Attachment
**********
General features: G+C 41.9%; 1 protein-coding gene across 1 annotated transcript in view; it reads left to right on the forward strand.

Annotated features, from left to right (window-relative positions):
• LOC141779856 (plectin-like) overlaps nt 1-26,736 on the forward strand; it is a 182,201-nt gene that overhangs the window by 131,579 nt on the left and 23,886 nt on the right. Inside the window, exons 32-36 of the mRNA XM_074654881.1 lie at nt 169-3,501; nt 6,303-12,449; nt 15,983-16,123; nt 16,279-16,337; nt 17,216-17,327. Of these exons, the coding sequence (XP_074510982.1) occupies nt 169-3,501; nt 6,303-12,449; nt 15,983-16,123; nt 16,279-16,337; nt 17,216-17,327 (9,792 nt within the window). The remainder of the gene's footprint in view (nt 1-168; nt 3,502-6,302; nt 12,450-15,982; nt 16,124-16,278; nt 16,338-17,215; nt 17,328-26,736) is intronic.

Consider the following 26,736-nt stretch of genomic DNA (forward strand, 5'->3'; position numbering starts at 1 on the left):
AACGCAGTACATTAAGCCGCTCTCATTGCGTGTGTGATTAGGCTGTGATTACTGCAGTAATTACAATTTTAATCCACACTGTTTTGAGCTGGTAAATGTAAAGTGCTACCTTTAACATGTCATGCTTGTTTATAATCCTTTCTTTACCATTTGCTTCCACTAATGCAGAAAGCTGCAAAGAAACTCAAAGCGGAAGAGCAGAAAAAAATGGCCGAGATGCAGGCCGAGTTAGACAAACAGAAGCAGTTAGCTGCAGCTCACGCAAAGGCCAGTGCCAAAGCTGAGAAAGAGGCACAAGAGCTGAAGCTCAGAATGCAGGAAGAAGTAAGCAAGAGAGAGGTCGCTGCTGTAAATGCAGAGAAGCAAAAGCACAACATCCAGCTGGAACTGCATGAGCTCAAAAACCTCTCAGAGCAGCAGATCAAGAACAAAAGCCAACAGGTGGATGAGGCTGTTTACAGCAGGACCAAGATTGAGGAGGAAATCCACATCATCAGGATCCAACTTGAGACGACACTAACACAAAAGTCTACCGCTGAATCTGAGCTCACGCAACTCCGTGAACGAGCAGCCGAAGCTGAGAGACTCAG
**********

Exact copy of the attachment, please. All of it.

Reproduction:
General features: G+C 41.9%; 1 protein-coding gene across 1 annotated transcript in view; it reads left to right on the forward strand.

Annotated features, from left to right (window-relative positions):
• LOC141779856 (plectin-like) overlaps nt 1-26,736 on the forward strand; it is a 182,201-nt gene that overhangs the window by 131,579 nt on the left and 23,886 nt on the right. Inside the window, exons 32-36 of the mRNA XM_074654881.1 lie at nt 169-3,501; nt 6,303-12,449; nt 15,983-16,123; nt 16,279-16,337; nt 17,216-17,327. Of these exons, the coding sequence (XP_074510982.1) occupies nt 169-3,501; nt 6,303-12,449; nt 15,983-16,123; nt 16,279-16,337; nt 17,216-17,327 (9,792 nt within the window). The remainder of the gene's footprint in view (nt 1-168; nt 3,502-6,302; nt 12,450-15,982; nt 16,124-16,278; nt 16,338-17,215; nt 17,328-26,736) is intronic.

Consider the following 26,736-nt stretch of genomic DNA (forward strand, 5'->3'; position numbering starts at 1 on the left):
AACGCAGTACATTAAGCCGCTCTCATTGCGTGTGTGATTAGGCTGTGATTACTGCAGTAATTACAATTTTAATCCACACTGTTTTGAGCTGGTAAATGTAAAGTGCTACCTTTAACATGTCATGCTTGTTTATAATCCTTTCTTTACCATTTGCTTCCACTAATGCAGAAAGCTGCAAAGAAACTCAAAGCGGAAGAGCAGAAAAAAATGGCCGAGATGCAGGCCGAGTTAGACAAACAGAAGCAGTTAGCTGCAGCTCACGCAAAGGCCAGTGCCAAAGCTGAGAAAGAGGCACAAGAGCTGAAGCTCAGAATGCAGGAAGAAGTAAGCAAGAGAGAGGTCGCTGCTGTAAATGCAGAGAAGCAAAAGCACAACATCCAGCTGGAACTGCATGAGCTCAAAAACCTCTCAGAGCAGCAGATCAAGAACAAAAGCCAACAGGTGGATGAGGCTGTTTACAGCAGGACCAAGATTGAGGAGGAAATCCACATCATCAGGATCCAACTTGAGACGACACTAACACAAAAGTCTACCGCTGAATCTGAGCTCACGCAACTCCGTGAACGAGCAGCCGAAGCTGAGAGACTCAG